It's an open system. The plumbing layout looks something like this:

    http://www.radiantcompany.com/images/muni.gif

    I've put the PRV on the cold water line that feeds the house, since 55 to 60 psi is fine for all my needs. The radiant floor section has an expansion tank, and extra pressure relief valves, so thermal expansion shouldn't be an issue.
  4. jadnashua

    jadnashua Retired Defense Industry Engineer xxx

    Messages:
    22,325
    Location:
    New England
    Pex should handle the temp of a normal WH at 65#. The max pressure does drop with temperature on pex, but normal radiant flooring heating temps shouldn't be an issue.

    I hope all of your controls, pumps, etc. are bronze or SS, or, they won't last. The dissolved oxygen in the incoming water will eat them up if not.
    Last edited: Jul 7, 2009
  5. hj

    hj Moderator & Master Plumber Staff Member

    Messages:
    27,267
    Location:
    Cave Creek, Arizona
    heat

    Your analysis is faulty. The flow rate in your system has NOTHING to do with the pressure OR the pressure reducing valve. The pump creates the flow and it is independent of outside forces. IF you have a flow problem it is in the system itself. It should make no difference whether the pressure is 12 psi, which would be normal, or 100 psi, the operation should be the same.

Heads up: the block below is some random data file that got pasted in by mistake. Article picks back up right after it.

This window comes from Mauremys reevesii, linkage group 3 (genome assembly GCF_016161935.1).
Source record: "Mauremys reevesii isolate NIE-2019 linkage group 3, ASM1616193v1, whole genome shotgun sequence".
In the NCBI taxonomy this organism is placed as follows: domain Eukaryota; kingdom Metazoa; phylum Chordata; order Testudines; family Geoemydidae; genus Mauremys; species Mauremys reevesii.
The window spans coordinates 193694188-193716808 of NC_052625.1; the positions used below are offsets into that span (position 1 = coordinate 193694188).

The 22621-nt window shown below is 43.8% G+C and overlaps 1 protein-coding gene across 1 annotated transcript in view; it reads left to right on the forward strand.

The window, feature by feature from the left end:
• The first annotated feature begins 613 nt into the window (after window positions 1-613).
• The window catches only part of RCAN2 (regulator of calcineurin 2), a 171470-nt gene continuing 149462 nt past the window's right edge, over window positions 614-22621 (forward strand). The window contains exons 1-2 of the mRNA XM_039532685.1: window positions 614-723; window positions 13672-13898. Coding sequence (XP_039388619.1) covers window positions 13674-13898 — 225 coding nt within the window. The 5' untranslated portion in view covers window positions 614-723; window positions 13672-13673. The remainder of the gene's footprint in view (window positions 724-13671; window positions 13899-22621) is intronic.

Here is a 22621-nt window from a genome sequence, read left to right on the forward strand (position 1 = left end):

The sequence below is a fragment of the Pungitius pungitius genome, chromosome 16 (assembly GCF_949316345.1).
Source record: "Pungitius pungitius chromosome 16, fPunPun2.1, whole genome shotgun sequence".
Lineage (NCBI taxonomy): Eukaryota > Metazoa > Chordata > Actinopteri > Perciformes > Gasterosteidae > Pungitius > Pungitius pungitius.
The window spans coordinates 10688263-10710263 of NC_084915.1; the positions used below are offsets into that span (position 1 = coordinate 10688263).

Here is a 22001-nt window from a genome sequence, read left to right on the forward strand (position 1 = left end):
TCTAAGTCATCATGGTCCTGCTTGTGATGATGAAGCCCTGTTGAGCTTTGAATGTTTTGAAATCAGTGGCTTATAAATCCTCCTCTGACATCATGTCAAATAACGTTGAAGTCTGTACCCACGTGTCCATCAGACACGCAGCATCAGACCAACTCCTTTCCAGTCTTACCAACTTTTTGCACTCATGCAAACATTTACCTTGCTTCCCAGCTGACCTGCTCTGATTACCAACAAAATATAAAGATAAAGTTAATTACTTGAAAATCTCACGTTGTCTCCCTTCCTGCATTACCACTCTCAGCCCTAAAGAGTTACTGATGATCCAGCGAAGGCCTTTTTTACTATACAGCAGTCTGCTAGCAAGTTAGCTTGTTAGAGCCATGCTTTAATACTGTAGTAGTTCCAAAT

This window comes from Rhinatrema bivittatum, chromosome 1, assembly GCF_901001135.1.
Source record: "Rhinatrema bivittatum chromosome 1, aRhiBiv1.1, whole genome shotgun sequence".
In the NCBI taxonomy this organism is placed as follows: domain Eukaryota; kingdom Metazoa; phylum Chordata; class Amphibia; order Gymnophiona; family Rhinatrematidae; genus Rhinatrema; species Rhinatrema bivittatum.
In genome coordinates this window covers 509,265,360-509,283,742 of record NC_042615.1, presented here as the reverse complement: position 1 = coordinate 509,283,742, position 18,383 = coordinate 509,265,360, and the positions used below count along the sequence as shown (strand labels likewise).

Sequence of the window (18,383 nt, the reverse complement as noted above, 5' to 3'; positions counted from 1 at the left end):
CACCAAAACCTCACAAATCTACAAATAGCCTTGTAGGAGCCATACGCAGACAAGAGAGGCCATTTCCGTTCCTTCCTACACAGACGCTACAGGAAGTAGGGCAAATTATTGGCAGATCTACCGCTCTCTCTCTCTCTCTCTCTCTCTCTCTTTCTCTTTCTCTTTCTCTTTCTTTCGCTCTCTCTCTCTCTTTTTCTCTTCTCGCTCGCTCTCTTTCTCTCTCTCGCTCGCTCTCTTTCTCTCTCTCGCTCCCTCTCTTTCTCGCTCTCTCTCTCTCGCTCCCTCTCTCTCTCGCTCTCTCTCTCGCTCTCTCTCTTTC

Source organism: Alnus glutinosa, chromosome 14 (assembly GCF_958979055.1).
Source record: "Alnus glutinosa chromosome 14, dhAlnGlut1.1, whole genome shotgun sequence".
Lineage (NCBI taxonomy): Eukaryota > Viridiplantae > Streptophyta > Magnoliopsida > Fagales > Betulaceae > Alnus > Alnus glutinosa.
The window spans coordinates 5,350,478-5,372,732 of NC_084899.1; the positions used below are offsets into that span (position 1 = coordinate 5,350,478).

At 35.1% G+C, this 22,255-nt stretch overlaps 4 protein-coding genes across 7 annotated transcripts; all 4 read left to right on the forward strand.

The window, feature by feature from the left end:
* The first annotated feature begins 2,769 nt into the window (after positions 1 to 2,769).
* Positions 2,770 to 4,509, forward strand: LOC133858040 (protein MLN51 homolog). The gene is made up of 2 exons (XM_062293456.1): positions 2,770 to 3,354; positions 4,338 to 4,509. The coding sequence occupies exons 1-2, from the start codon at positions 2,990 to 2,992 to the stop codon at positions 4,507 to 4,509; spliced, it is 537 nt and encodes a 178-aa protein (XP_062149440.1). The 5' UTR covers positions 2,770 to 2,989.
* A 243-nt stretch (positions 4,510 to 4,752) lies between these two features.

6. kingsotall

    kingsotall Plunger/TurdPuncher

    Where are you getting info about stressing the tubing in the floor¿
  7. grantZab

    grantZab New Member

    Messages:
    6
    I'm seeing the low flow rate not on the radiant floor circuit, but on the flow coming out of the taps. In fact, the radiant floor isn't even active right now, as the temps are pretty moderate here. I only installed the prv recently, and noticed an immediate drop in the flow rate. There's also the question of pressure creep downstream of the valve - the static pressure slowly rises over time to the incoming pressure.